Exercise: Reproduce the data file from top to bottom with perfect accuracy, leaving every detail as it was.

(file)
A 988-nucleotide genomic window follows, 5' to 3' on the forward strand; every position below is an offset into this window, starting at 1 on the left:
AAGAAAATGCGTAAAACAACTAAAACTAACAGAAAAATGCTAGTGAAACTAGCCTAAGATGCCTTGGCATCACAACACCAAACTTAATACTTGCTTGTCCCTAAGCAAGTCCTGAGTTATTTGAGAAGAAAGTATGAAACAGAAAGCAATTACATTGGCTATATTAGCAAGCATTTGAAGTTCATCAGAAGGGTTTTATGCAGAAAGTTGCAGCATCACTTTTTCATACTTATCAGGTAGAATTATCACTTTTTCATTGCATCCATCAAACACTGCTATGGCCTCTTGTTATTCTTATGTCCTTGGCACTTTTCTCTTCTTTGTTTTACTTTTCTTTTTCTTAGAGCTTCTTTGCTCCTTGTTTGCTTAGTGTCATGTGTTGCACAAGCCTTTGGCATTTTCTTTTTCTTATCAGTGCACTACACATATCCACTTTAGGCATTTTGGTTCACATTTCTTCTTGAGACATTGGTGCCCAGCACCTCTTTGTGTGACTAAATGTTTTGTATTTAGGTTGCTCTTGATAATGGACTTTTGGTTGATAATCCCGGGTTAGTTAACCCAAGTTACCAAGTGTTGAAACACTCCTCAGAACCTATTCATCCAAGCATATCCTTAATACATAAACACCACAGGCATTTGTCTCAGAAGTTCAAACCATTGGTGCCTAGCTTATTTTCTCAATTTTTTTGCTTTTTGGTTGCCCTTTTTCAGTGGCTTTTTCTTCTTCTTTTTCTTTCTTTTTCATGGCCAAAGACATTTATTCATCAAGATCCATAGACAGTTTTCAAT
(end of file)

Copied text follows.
A 988-nucleotide genomic window follows, 5' to 3' on the forward strand; every position below is an offset into this window, starting at 1 on the left:
AAGAAAATGCGTAAAACAACTAAAACTAACAGAAAAATGCTAGTGAAACTAGCCTAAGATGCCTTGGCATCACAACACCAAACTTAATACTTGCTTGTCCCTAAGCAAGTCCTGAGTTATTTGAGAAGAAAGTATGAAACAGAAAGCAATTACATTGGCTATATTAGCAAGCATTTGAAGTTCATCAGAAGGGTTTTATGCAGAAAGTTGCAGCATCACTTTTTCATACTTATCAGGTAGAATTATCACTTTTTCATTGCATCCATCAAACACTGCTATGGCCTCTTGTTATTCTTATGTCCTTGGCACTTTTCTCTTCTTTGTTTTACTTTTCTTTTTCTTAGAGCTTCTTTGCTCCTTGTTTGCTTAGTGTCATGTGTTGCACAAGCCTTTGGCATTTTCTTTTTCTTATCAGTGCACTACACATATCCACTTTAGGCATTTTGGTTCACATTTCTTCTTGAGACATTGGTGCCCAGCACCTCTTTGTGTGACTAAATGTTTTGTATTTAGGTTGCTCTTGATAATGGACTTTTGGTTGATAATCCCGGGTTAGTTAACCCAAGTTACCAAGTGTTGAAACACTCCTCAGAACCTATTCATCCAAGCATATCCTTAATACATAAACACCACAGGCATTTGTCTCAGAAGTTCAAACCATTGGTGCCTAGCTTATTTTCTCAATTTTTTTGCTTTTTGGTTGCCCTTTTTCAGTGGCTTTTTCTTCTTCTTTTTCTTTCTTTTTCATGGCCAAAGACATTTATTCATCAAGATCCATAGACAGTTTTCAAT